Mar 13, 2023Liked by Mitch Rubin

I agree that biochar's permanence makes it strait forward for issuing carbon credits. But I am surprised that you didn't mention composting. Unlike biochar, where the the majority of the nitrogen in the feedstock is vaporized during production (as NOX), compost preserves - recycles nitrogen, reducing the need for producing chemical fertilizer - avoiding GHG production. And the humics in compost can rival the recalcitrance of biochar.

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Tip of the hat, and thank you for penning the Raising the Flag on Carbon Credit article. It's the best call to action for getting Soil Carbon Credits right. We are a climate action startup focusing on inset carbon and decarbonization of its supply chain (through eliminating agrochemical emissions).


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Jan 13, 2023·edited Jan 13, 2023

Thank your for this article, with which I mostly agree. However, I'd be happy if you could share your views on the following:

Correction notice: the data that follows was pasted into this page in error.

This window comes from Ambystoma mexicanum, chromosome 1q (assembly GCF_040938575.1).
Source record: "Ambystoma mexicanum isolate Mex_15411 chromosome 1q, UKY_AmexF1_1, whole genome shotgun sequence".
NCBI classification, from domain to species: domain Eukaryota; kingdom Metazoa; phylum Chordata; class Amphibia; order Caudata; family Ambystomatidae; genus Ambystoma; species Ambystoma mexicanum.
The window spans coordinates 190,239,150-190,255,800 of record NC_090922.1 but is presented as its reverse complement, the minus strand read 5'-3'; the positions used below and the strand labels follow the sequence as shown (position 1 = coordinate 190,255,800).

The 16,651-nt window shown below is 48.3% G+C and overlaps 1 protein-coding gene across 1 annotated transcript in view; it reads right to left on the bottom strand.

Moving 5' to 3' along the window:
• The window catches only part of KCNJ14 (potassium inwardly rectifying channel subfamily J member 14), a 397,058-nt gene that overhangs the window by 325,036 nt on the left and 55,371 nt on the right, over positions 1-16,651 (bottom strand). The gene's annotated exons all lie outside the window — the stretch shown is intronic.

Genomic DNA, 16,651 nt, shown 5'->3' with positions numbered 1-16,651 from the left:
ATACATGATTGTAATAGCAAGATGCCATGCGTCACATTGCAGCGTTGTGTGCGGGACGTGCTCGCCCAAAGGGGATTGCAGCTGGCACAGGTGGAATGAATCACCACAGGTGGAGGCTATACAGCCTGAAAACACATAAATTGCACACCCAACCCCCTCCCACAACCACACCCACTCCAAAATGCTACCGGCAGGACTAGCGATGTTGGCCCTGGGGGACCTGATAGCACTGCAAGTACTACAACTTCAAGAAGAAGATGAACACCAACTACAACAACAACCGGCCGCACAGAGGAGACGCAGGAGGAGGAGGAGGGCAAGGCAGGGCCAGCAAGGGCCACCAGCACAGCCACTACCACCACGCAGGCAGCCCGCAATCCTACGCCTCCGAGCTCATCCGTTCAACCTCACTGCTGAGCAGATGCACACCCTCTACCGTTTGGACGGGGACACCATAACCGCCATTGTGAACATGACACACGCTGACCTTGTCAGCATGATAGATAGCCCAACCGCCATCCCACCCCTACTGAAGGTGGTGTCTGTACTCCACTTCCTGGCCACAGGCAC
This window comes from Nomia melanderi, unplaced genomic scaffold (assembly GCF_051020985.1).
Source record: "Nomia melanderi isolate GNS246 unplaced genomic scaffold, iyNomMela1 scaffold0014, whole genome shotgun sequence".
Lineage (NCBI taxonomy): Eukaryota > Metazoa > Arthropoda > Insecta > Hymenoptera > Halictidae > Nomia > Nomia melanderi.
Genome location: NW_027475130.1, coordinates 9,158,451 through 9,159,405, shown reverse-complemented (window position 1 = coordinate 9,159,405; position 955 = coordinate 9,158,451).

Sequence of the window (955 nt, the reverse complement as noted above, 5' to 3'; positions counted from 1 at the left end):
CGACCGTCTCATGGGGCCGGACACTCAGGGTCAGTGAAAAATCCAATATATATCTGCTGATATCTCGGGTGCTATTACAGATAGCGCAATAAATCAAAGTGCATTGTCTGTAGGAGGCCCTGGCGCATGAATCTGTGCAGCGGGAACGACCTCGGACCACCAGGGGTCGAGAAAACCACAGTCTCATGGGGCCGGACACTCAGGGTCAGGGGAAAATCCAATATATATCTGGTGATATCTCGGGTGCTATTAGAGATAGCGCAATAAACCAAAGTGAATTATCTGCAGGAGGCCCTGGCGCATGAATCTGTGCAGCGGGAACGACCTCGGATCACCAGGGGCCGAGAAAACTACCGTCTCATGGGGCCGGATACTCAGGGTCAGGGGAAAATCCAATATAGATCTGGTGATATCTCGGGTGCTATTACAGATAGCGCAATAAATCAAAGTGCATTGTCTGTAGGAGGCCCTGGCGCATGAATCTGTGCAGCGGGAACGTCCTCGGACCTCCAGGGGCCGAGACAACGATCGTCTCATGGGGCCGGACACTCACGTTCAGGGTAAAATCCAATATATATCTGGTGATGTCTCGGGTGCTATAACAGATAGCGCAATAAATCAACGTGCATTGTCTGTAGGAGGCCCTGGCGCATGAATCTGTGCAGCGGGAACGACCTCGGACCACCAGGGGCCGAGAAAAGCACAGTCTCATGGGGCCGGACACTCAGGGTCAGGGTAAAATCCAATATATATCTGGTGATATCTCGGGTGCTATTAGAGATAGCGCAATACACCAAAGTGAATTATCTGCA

It's interesting that you mention ERW as an alternative to soil carbon credits, yet scientific studies on the quantification of ERW-impacts vary widely and are mostly based on theoretical evaluations. While ERW is potentially more permanent: if we are talking about scientific evidence, it actually even worse, at least in the context of carbon credits. Or am I mistaken?

You also mention that ERW falls outside the FLAG Guidance for carbon sinks. Why ist that? Isn't it a case of on-farm carbon sequestration and thus eligible for FLAG accounting?

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Interesting read, Mitch! I hadn’t realized how similar the sampling for MRV is to the soil sampling I’ve done for contaminated sites when trying to characterize large areas. I can vouch for the high effort, high expense claim there. Curious to dig into some of those technologies potentially making that better!

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It's about flows rather than stocks. The benefit comes from pumping more into the soil than is released. It has been likened to a basin which has a drain and a spigot. The spigot must flow more than the drain to gain height in the basin. However, you can never turn the spigot off or it all promptly drains away.

Worse perhaps, as the height in the basin gets higher the pressure on the drain increases and the rate of drainage does too.

What isn't known precisely is how closely the analogy applies to soil carbon. Is there increasing carbon loss as soil carbon increases? It seems possible since soil life would be increasing.

It isn't clear what a truly useful payment system would look like, but I suspect that isn't the objective. The goal is dependency, and it doesn't much matter how that is achieved.

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